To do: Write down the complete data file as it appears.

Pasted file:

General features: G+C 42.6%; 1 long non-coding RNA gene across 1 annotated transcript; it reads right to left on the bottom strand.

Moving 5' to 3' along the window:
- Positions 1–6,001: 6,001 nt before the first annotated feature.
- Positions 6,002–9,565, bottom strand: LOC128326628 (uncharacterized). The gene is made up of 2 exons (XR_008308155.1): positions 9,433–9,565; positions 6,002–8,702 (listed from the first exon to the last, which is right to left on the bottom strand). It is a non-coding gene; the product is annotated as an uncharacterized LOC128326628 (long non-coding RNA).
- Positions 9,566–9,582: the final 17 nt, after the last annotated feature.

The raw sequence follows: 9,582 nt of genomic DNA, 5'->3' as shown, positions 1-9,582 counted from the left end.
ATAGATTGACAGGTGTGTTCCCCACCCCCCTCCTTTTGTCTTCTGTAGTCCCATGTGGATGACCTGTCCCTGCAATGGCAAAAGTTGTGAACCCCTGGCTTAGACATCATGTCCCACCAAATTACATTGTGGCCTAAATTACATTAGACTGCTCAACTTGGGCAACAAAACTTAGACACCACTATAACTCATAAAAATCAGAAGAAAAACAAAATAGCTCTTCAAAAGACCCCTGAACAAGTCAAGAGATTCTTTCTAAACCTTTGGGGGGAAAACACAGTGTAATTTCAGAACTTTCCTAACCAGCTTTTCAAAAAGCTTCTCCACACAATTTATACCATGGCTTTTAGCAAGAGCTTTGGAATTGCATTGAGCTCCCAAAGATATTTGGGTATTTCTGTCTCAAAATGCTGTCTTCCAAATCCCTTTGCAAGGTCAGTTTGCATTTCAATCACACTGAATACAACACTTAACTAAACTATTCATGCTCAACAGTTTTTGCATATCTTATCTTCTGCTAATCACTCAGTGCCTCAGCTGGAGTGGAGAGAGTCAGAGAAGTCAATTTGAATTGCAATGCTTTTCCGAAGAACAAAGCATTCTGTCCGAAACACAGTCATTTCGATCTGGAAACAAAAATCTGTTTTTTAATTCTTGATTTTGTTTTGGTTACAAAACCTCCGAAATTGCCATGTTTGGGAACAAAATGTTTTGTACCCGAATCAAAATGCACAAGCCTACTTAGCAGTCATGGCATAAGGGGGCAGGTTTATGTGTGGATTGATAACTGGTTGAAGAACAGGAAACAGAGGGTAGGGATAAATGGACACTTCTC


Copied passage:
General features: G+C 42.6%; 1 long non-coding RNA gene across 1 annotated transcript; it reads right to left on the bottom strand.

Moving 5' to 3' along the window:
- Positions 1–6,001: 6,001 nt before the first annotated feature.
- Positions 6,002–9,565, bottom strand: LOC128326628 (uncharacterized). The gene is made up of 2 exons (XR_008308155.1): positions 9,433–9,565; positions 6,002–8,702 (listed from the first exon to the last, which is right to left on the bottom strand). It is a non-coding gene; the product is annotated as an uncharacterized LOC128326628 (long non-coding RNA).
- Positions 9,566–9,582: the final 17 nt, after the last annotated feature.

The raw sequence follows: 9,582 nt of genomic DNA, 5'->3' as shown, positions 1-9,582 counted from the left end.
ATAGATTGACAGGTGTGTTCCCCACCCCCCTCCTTTTGTCTTCTGTAGTCCCATGTGGATGACCTGTCCCTGCAATGGCAAAAGTTGTGAACCCCTGGCTTAGACATCATGTCCCACCAAATTACATTGTGGCCTAAATTACATTAGACTGCTCAACTTGGGCAACAAAACTTAGACACCACTATAACTCATAAAAATCAGAAGAAAAACAAAATAGCTCTTCAAAAGACCCCTGAACAAGTCAAGAGATTCTTTCTAAACCTTTGGGGGGAAAACACAGTGTAATTTCAGAACTTTCCTAACCAGCTTTTCAAAAAGCTTCTCCACACAATTTATACCATGGCTTTTAGCAAGAGCTTTGGAATTGCATTGAGCTCCCAAAGATATTTGGGTATTTCTGTCTCAAAATGCTGTCTTCCAAATCCCTTTGCAAGGTCAGTTTGCATTTCAATCACACTGAATACAACACTTAACTAAACTATTCATGCTCAACAGTTTTTGCATATCTTATCTTCTGCTAATCACTCAGTGCCTCAGCTGGAGTGGAGAGAGTCAGAGAAGTCAATTTGAATTGCAATGCTTTTCCGAAGAACAAAGCATTCTGTCCGAAACACAGTCATTTCGATCTGGAAACAAAAATCTGTTTTTTAATTCTTGATTTTGTTTTGGTTACAAAACCTCCGAAATTGCCATGTTTGGGAACAAAATGTTTTGTACCCGAATCAAAATGCACAAGCCTACTTAGCAGTCATGGCATAAGGGGGCAGGTTTATGTGTGGATTGATAACTGGTTGAAGAACAGGAAACAGAGGGTAGGGATAAATGGACACTTCTC